Balance issues are often a difficult symptom to detect and track in those with multiple sclerosis. It is important that these problems are addressed by doctors, as they can lead to falls and injuries. To address this issue, researchers at the University of North Carolina at Chapel Hill and North Carolina State University have created a test that can identify the balance issues and falling risk in MS patients, even if they are unaware of that risk themselves.
About Multiple Sclerosis (MS)
Multiple sclerosis (MS) is a neurological disorder that affects the sending of signals from the brain to the body. When one has this disorder, their immune systems attack myelin, which is the protective covering of nerve cells. In severe cases, these nerves can be damaged permanently.
There are two types of MS, relapsing/remitting or progressive. The former is characterized by long periods without symptoms followed by episodes of intense symptoms. Progressive MS does not include periods without symptoms, instead people with this type constantly feel the effects of the disorder. It can result in the loss of daily function. It is difficult to know the number of people who are affected by MS, as many often go without a diagnosis or are misdiagnosed. It is thought that 2.3 million people have this disorder worldwide, with 400,000 of those people living in the United States.
There is no known cause for MS. It is an autoimmune disease, which occurs when the immune system attacks parts of the body, in this case myelin. These attacks result in the slowing or blockage of neuro messages. It is suspected that there is a hereditary element, but a combination of genetics and environmental factors are most likely the cause. What is known is that this disorder can occur at any age, but is most common from the ages of 15 to 60, and women are twice as likely to have it.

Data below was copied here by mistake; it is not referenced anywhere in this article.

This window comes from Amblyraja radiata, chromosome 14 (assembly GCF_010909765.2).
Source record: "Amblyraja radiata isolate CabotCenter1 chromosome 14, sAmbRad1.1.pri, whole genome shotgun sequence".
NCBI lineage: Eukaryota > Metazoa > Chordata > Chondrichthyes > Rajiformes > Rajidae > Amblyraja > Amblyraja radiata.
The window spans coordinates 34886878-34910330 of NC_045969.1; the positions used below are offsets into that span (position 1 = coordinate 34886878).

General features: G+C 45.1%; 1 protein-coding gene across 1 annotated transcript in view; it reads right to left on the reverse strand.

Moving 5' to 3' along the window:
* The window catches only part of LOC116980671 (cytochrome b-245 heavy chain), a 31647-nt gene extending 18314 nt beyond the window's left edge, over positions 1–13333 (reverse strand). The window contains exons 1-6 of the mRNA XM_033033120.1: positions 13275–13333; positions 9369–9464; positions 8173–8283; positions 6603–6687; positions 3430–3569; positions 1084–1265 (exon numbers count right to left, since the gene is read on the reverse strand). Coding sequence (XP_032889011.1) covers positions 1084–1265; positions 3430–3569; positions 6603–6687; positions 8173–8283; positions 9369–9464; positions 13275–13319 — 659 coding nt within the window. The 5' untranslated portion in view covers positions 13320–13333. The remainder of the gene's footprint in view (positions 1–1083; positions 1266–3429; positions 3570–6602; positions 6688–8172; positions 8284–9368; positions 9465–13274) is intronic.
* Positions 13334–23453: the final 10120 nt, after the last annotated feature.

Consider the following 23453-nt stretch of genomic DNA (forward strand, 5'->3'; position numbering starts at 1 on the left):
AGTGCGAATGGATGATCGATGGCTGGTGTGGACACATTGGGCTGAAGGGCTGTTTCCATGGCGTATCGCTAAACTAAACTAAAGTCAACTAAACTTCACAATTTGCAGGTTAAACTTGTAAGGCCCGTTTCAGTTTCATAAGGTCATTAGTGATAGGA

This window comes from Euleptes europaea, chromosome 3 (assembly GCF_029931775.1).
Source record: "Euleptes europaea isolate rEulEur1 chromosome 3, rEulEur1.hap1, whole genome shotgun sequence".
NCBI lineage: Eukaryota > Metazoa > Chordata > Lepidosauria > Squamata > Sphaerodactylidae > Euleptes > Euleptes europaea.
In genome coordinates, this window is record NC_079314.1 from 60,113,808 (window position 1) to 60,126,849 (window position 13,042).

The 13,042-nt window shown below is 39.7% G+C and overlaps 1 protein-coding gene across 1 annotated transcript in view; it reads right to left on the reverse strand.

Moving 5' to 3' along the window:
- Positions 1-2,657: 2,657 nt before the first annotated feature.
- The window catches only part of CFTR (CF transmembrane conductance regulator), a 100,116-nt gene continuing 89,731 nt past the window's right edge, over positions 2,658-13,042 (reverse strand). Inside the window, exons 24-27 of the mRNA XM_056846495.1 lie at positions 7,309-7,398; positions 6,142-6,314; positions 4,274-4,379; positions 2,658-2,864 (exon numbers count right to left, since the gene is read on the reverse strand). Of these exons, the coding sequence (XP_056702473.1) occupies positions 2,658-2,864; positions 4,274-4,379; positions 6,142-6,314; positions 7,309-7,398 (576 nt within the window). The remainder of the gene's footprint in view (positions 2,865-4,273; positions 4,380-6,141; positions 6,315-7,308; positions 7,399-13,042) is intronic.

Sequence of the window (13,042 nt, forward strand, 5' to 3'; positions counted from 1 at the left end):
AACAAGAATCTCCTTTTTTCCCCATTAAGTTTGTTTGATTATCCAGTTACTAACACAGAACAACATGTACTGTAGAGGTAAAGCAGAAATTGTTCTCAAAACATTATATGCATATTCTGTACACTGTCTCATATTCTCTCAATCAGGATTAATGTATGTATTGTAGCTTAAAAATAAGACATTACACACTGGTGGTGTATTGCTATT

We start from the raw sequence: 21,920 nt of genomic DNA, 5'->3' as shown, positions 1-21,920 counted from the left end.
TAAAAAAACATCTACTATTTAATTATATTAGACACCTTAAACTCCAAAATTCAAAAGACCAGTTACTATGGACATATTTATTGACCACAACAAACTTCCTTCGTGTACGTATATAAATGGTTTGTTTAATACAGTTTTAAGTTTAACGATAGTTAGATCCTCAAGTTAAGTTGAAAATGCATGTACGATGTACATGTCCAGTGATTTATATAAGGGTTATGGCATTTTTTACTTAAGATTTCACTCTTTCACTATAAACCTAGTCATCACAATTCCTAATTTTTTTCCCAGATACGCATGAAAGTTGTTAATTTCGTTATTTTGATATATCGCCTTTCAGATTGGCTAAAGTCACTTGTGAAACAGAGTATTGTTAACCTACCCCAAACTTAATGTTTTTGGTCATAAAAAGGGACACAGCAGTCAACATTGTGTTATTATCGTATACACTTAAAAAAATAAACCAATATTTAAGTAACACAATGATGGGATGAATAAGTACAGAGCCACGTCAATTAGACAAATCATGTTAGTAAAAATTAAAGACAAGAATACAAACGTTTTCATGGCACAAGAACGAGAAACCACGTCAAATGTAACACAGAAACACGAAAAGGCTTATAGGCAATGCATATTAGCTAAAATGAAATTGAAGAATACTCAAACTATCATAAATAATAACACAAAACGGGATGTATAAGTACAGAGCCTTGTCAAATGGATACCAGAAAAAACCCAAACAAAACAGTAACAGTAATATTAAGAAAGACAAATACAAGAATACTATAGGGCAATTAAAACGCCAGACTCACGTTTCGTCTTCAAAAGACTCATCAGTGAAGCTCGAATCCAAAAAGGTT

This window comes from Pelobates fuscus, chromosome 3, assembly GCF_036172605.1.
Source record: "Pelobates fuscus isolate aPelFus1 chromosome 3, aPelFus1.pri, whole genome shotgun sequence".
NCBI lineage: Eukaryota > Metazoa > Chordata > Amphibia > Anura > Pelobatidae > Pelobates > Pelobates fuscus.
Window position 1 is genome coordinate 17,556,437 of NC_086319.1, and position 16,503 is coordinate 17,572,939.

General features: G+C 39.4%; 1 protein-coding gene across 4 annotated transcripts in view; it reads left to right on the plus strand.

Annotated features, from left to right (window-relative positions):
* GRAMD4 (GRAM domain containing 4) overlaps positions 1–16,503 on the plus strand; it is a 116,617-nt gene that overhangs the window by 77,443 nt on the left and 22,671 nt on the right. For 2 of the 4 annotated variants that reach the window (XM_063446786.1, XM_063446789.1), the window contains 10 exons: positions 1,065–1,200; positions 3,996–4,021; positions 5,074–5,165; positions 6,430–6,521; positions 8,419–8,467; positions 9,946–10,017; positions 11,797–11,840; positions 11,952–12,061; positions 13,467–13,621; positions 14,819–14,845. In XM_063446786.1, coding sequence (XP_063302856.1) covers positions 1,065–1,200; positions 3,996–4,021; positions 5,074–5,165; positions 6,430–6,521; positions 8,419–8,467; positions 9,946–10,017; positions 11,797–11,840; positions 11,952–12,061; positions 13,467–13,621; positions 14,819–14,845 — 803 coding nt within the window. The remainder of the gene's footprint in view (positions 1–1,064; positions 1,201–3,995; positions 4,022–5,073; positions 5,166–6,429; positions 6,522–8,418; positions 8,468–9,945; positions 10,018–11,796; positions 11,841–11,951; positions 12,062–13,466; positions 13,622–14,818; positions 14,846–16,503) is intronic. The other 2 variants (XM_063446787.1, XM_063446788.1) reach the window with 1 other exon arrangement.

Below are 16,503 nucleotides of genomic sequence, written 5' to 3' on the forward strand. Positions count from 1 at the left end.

Symptoms of multiple sclerosis can vary from patient to patient; all parts of the body can be affected. Muscles in the extremities and the eyes are most commonly affected. The first symptoms often appear between the ages of 20 to 40, which could be weakness, numbness, loss of coordination and balance, or problems with speech, vision, and bladder control. While there is currently no cure for MS, specific symptoms can be treated.
About the Balance Test
Studies have shown that 56% of those with MS will experience a fall, and 37% will fall frequently. As falls have the potential to cause lasting injuries, balance issues need to be studied and identified more frequently than they are currently.
In order to create a viable balance test, researchers enrolled 14 people with relapsed MS and 14 people without the condition as a control group. Both groups were tested with virtual reality, which simulated walking down a hallway while they were on a treadmill. Researchers could simulate falling, with allowed them to measure participants’ response. They studied gait variability, kinematics, and margin of stability.
Results proved that both groups of participants walked similarly without any simulated falling, but after researchers implemented “wobbles” there was a clear difference. Those with MS showed a higher variability in stability, step width, and position.
A standing sensory organization test was also performed, which assesses one’s ability to use visual cues to maintain stability. Like the previous test, MS patients performed worse.
The results of both tests are allowing for researchers to better understand multiple sclerosis. They hope to implement this test so that balance issues will be better diagnosed, allowing for medical professionals to prevent falls. The goal is to create technology to be used in physical therapy to help reduce falls as well.
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